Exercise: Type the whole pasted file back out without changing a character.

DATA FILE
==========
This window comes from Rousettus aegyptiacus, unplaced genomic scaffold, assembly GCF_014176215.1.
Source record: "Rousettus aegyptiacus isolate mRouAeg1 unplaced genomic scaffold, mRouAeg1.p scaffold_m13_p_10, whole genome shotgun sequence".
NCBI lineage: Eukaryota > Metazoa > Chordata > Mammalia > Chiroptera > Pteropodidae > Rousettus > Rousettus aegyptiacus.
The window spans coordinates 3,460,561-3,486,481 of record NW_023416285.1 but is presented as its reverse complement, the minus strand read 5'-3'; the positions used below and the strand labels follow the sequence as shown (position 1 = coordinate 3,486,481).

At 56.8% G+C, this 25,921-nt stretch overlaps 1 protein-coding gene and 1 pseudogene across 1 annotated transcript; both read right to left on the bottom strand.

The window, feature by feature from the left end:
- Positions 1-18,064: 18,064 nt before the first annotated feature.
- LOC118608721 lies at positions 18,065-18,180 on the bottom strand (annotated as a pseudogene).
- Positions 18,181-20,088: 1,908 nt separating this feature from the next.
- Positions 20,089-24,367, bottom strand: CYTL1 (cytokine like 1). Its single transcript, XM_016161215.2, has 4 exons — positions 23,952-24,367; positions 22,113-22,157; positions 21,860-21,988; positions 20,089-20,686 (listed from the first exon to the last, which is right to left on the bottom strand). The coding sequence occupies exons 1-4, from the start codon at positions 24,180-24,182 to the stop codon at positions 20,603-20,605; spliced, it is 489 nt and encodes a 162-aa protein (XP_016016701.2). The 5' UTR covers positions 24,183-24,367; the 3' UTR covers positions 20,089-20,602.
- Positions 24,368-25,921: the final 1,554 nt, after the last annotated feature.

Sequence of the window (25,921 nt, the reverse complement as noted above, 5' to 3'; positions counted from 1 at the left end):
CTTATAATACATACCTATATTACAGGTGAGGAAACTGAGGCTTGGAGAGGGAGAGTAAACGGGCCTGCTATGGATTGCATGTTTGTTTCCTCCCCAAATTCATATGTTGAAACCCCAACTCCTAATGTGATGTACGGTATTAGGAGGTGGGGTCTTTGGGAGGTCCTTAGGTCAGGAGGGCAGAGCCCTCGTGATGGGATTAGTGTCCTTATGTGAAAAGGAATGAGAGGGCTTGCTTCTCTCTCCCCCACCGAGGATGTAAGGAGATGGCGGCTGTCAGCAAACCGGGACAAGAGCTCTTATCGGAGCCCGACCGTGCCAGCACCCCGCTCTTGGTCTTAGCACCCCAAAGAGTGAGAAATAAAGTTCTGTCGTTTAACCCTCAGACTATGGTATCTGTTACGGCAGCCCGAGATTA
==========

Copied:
This window comes from Rousettus aegyptiacus, unplaced genomic scaffold, assembly GCF_014176215.1.
Source record: "Rousettus aegyptiacus isolate mRouAeg1 unplaced genomic scaffold, mRouAeg1.p scaffold_m13_p_10, whole genome shotgun sequence".
NCBI lineage: Eukaryota > Metazoa > Chordata > Mammalia > Chiroptera > Pteropodidae > Rousettus > Rousettus aegyptiacus.
The window spans coordinates 3,460,561-3,486,481 of record NW_023416285.1 but is presented as its reverse complement, the minus strand read 5'-3'; the positions used below and the strand labels follow the sequence as shown (position 1 = coordinate 3,486,481).

At 56.8% G+C, this 25,921-nt stretch overlaps 1 protein-coding gene and 1 pseudogene across 1 annotated transcript; both read right to left on the bottom strand.

The window, feature by feature from the left end:
- Positions 1-18,064: 18,064 nt before the first annotated feature.
- LOC118608721 lies at positions 18,065-18,180 on the bottom strand (annotated as a pseudogene).
- Positions 18,181-20,088: 1,908 nt separating this feature from the next.
- Positions 20,089-24,367, bottom strand: CYTL1 (cytokine like 1). Its single transcript, XM_016161215.2, has 4 exons — positions 23,952-24,367; positions 22,113-22,157; positions 21,860-21,988; positions 20,089-20,686 (listed from the first exon to the last, which is right to left on the bottom strand). The coding sequence occupies exons 1-4, from the start codon at positions 24,180-24,182 to the stop codon at positions 20,603-20,605; spliced, it is 489 nt and encodes a 162-aa protein (XP_016016701.2). The 5' UTR covers positions 24,183-24,367; the 3' UTR covers positions 20,089-20,602.
- Positions 24,368-25,921: the final 1,554 nt, after the last annotated feature.

Sequence of the window (25,921 nt, the reverse complement as noted above, 5' to 3'; positions counted from 1 at the left end):
CTTATAATACATACCTATATTACAGGTGAGGAAACTGAGGCTTGGAGAGGGAGAGTAAACGGGCCTGCTATGGATTGCATGTTTGTTTCCTCCCCAAATTCATATGTTGAAACCCCAACTCCTAATGTGATGTACGGTATTAGGAGGTGGGGTCTTTGGGAGGTCCTTAGGTCAGGAGGGCAGAGCCCTCGTGATGGGATTAGTGTCCTTATGTGAAAAGGAATGAGAGGGCTTGCTTCTCTCTCCCCCACCGAGGATGTAAGGAGATGGCGGCTGTCAGCAAACCGGGACAAGAGCTCTTATCGGAGCCCGACCGTGCCAGCACCCCGCTCTTGGTCTTAGCACCCCAAAGAGTGAGAAATAAAGTTCTGTCGTTTAACCCTCAGACTATGGTATCTGTTACGGCAGCCCGAGATTA